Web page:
Saving money, teaching a lesson, updating materials and having fun all at the same time is one goal Jennifer Newton accomplished. Last school year, Mrs. Newton and her cohorts held an "Ugly Book contest" in the media center to dress up some books that were going to be discarded because their covers were in bad shape.
Mrs. Newton said she and Tammy Kay Brunson, both media specialists, decided to hold the contest in conjunction with Claudia Wells, the art teacher. They chose 100 books from the fiction section that had bad covers but were in good shape otherwise.
Mrs. Wells assigned her upper level art students to choose a book and design and draw a front and back cover, a spine label and write a summary. The finished work was made into dust jackets for the books.
"It all looks very professional," Ms. Newton said. "The books had been good candidates to weed out, but now they are being used. Kids check them out now."
Senior Josh Thomas won the competition. Mrs. Wells said she also remembers Javonna Boyd and Ashby Shurling doing a good job.
Javonna, who is a junior this year, chose the book, Men of Iron, because she enjoys medieval times. Javonna drew a knight on horseback for the front of her cover and a knight standing for the back.
Ms. Newton said books with bad covers do not appeal to the students and are rarely checked out. Javonna said she would not have checked out Men of Iron before it received her new cover.
"I know it's wrong to think like that, but I would not have even looked at it," she said.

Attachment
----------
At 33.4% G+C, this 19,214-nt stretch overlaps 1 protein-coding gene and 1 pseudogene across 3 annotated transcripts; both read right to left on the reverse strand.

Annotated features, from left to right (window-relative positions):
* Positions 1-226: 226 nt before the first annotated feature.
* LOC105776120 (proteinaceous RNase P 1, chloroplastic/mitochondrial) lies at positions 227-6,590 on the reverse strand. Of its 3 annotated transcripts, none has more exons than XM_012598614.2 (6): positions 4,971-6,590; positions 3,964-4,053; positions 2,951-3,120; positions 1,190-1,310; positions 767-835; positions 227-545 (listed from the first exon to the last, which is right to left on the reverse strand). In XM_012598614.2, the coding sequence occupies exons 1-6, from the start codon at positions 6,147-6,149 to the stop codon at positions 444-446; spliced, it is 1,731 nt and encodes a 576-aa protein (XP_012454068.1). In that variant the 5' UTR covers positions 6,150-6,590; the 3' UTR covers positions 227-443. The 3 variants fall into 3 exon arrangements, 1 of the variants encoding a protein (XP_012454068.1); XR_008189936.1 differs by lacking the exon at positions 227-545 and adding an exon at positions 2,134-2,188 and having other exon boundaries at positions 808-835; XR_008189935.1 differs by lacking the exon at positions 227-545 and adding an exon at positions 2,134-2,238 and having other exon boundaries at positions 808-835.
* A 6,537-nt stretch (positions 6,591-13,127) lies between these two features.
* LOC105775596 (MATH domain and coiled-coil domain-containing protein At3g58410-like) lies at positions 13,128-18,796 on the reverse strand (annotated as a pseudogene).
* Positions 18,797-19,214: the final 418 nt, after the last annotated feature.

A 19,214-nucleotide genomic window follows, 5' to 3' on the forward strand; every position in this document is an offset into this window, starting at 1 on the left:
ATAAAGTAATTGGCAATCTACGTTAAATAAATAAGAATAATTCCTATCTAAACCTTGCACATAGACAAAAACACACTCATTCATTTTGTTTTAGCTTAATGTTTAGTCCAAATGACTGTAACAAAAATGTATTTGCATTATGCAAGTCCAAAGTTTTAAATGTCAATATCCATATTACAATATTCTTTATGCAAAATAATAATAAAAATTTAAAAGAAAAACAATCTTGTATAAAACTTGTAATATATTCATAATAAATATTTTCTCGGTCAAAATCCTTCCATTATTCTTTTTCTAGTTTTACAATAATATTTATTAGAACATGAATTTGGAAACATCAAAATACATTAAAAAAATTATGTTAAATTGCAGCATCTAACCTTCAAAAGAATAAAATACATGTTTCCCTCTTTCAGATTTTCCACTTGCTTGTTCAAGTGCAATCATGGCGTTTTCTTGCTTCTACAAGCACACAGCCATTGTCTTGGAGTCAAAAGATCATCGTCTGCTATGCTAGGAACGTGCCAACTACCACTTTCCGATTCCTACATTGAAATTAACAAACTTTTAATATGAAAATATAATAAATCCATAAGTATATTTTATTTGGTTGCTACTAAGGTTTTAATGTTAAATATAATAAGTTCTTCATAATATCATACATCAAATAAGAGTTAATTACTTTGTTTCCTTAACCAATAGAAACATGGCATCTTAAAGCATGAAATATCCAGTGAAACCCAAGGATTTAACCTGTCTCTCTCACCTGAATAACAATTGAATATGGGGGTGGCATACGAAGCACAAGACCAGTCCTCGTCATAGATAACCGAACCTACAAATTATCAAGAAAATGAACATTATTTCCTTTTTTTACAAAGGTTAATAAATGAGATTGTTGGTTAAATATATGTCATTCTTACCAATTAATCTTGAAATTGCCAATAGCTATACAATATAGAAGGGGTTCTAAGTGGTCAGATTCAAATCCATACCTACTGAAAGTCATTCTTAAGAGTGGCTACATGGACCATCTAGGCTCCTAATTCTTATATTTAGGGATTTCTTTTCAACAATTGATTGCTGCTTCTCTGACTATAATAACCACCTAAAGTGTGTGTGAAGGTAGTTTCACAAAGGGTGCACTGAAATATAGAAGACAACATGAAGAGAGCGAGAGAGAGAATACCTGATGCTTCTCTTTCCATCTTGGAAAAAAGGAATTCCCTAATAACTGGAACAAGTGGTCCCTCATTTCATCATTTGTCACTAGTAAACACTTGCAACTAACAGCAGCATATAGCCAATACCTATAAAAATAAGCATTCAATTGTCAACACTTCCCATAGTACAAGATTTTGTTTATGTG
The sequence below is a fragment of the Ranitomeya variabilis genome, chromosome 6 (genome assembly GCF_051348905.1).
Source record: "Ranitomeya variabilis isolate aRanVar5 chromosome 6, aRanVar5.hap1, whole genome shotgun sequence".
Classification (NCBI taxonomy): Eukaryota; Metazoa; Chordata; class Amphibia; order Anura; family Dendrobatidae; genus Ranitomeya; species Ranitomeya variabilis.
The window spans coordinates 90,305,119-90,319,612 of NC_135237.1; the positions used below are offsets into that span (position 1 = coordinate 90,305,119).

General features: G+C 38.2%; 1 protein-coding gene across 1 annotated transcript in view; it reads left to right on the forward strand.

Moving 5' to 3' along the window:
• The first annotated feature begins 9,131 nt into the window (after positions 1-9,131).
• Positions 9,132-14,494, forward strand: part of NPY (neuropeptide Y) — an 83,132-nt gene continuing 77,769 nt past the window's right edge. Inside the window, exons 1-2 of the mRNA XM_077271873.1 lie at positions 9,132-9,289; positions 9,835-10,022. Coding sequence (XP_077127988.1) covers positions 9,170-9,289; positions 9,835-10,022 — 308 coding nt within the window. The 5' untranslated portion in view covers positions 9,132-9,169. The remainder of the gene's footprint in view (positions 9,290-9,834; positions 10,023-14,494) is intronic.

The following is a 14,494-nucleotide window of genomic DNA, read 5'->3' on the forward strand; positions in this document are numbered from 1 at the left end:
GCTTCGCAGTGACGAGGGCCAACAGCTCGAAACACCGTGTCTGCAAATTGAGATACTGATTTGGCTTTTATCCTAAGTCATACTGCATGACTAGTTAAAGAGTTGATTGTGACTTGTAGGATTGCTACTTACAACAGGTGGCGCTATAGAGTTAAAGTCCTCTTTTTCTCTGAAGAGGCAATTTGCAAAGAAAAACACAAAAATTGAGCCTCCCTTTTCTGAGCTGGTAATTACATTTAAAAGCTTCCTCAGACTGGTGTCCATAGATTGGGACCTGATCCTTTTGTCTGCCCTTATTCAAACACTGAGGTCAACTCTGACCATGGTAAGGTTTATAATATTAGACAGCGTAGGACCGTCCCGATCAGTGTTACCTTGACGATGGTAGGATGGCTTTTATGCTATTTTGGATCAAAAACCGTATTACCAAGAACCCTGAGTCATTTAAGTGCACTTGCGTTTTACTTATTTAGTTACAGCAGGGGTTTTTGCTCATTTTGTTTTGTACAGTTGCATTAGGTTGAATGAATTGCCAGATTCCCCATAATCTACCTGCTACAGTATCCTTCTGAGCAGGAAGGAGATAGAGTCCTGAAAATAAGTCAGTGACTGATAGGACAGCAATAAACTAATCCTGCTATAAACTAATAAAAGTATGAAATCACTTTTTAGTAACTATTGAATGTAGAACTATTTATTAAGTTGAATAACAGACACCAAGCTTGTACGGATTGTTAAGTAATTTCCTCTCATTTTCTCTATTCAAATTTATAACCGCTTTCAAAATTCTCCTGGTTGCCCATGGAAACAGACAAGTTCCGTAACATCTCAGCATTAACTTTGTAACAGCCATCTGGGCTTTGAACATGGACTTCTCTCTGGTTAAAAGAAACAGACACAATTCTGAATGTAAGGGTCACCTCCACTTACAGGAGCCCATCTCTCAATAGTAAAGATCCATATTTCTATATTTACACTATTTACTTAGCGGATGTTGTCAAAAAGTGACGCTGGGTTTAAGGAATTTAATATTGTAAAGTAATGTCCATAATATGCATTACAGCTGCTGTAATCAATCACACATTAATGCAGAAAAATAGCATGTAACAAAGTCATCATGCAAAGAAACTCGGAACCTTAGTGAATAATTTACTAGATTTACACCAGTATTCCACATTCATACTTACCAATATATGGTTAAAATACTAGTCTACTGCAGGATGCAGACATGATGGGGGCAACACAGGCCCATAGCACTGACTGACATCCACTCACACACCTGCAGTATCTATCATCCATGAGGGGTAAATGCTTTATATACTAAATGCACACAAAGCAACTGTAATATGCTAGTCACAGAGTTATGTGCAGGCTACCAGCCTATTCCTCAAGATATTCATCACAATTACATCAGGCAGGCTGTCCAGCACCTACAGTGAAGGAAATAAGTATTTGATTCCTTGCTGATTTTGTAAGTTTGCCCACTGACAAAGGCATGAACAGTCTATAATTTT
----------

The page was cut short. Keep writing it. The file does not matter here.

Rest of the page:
Ashby disagreed, following the old proverb about not judging a book by its cover. Ashby chose the book, The Marvelous Misadventures of Sebastian, which is the story of a boy who rescues a cat, is kidnapped by a bear and becomes a clown in a circus.
Ashby said she chose her book because she enjoys drawing animals, and she likes her cover because it is colorful. In addition to the cat and bear, a clown face is on the front of the book and a rainbow-striped hot air balloon is on the back. The background is bright yellow.
"It makes it pop," Ashby said.
The project was a success all around, according to Mrs. Newton, because the students enjoyed the work and the books "look great."
"I see them come in and pull their book out to show it to their friends," she said.
In addition to the art lesson, Mrs. Wells said she incorporated a career study with the assignment by teaching about publishing companies hiring artists to design book jackets that will entice buyers.
"I think it was a good project," Mrs. Wells said. "It helped them see the usefulness of their work as not just something they could draw and put in a notebook, but something that actually could be used. I really like to connect art to real life opportunities so that they want to do it more."
Both Mrs. Wells and Mrs. Newton said they hope to do the project again this year.